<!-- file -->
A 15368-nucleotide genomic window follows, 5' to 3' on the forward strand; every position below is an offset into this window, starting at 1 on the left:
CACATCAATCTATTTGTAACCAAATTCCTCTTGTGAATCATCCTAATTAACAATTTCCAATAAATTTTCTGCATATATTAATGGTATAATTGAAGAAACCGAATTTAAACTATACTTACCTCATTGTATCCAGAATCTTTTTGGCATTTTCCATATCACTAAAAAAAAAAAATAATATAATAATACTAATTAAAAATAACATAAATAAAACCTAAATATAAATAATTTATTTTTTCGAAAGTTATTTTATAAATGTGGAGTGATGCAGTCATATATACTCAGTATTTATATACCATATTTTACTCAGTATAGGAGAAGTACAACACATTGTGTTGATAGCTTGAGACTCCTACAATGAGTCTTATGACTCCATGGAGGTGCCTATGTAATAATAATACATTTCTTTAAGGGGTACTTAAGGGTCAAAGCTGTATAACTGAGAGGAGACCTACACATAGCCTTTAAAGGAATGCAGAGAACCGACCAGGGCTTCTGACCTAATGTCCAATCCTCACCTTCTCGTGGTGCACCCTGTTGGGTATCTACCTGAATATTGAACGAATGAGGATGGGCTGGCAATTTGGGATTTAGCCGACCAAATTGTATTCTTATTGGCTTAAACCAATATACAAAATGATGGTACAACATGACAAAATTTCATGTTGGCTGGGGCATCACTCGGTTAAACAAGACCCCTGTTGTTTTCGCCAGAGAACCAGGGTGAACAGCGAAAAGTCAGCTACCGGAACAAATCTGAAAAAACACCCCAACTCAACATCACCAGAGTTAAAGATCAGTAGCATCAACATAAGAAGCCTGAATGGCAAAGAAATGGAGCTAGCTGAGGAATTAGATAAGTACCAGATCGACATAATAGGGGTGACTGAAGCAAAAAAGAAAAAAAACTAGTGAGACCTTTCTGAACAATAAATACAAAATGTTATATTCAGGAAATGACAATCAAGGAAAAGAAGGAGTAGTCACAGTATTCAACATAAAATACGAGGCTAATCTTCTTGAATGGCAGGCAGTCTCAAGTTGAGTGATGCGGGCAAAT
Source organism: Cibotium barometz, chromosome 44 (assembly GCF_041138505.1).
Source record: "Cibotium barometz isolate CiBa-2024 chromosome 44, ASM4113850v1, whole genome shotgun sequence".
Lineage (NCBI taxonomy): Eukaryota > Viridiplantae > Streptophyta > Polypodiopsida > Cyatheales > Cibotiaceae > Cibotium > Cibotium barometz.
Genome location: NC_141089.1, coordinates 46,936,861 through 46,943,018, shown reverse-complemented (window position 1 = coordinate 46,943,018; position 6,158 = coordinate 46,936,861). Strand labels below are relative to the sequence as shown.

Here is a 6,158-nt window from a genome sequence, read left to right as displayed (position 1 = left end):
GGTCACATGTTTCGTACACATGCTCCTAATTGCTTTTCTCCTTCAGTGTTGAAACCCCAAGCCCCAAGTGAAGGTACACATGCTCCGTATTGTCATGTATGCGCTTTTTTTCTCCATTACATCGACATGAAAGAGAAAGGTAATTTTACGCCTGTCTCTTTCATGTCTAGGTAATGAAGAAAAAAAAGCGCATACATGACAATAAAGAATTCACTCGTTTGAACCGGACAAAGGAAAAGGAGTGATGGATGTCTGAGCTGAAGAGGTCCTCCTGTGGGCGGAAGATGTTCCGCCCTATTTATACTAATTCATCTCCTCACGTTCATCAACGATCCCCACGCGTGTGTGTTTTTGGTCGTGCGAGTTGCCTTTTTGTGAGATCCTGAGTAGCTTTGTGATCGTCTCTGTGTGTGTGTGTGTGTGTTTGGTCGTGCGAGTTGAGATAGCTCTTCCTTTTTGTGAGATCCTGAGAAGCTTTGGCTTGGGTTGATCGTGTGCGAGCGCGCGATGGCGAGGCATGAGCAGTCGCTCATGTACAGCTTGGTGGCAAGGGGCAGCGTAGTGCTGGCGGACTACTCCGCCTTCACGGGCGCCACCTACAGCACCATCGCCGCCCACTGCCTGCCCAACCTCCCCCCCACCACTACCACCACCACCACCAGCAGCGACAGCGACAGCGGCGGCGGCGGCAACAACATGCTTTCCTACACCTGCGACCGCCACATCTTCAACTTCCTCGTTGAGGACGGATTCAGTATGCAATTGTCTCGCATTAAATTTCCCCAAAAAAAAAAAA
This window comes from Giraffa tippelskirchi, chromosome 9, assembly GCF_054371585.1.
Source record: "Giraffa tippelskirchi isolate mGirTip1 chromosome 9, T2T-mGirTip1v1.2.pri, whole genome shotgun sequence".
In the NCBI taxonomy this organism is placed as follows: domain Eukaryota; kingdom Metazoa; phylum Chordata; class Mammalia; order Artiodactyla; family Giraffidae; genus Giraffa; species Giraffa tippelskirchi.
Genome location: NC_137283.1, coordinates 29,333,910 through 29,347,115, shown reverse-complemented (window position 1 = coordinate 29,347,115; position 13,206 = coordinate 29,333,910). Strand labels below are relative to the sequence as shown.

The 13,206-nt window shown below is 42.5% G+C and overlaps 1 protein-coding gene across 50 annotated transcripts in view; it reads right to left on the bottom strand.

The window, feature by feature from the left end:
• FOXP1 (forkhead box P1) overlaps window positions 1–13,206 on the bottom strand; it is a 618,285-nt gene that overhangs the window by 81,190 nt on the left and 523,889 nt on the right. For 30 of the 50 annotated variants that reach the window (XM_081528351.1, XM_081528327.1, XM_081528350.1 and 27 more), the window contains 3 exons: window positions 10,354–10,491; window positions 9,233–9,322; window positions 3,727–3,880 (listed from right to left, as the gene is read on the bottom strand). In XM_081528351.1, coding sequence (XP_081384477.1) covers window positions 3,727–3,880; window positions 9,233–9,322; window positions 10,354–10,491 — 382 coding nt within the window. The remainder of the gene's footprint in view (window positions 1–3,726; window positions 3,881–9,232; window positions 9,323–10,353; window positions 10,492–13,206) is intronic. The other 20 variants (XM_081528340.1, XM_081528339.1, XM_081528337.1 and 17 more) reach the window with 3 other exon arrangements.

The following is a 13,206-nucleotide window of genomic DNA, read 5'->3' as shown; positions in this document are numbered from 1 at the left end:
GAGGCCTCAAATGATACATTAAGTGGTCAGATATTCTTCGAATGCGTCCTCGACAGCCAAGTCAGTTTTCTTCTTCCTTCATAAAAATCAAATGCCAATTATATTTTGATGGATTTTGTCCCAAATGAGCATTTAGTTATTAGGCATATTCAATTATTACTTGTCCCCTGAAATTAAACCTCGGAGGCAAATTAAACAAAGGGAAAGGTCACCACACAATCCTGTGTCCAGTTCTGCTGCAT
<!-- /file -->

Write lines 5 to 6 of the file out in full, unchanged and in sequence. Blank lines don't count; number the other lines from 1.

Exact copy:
Lineage (NCBI taxonomy): Eukaryota > Viridiplantae > Streptophyta > Polypodiopsida > Cyatheales > Cibotiaceae > Cibotium > Cibotium barometz.
Genome location: NC_141089.1, coordinates 46,936,861 through 46,943,018, shown reverse-complemented (window position 1 = coordinate 46,943,018; position 6,158 = coordinate 46,936,861). Strand labels below are relative to the sequence as shown.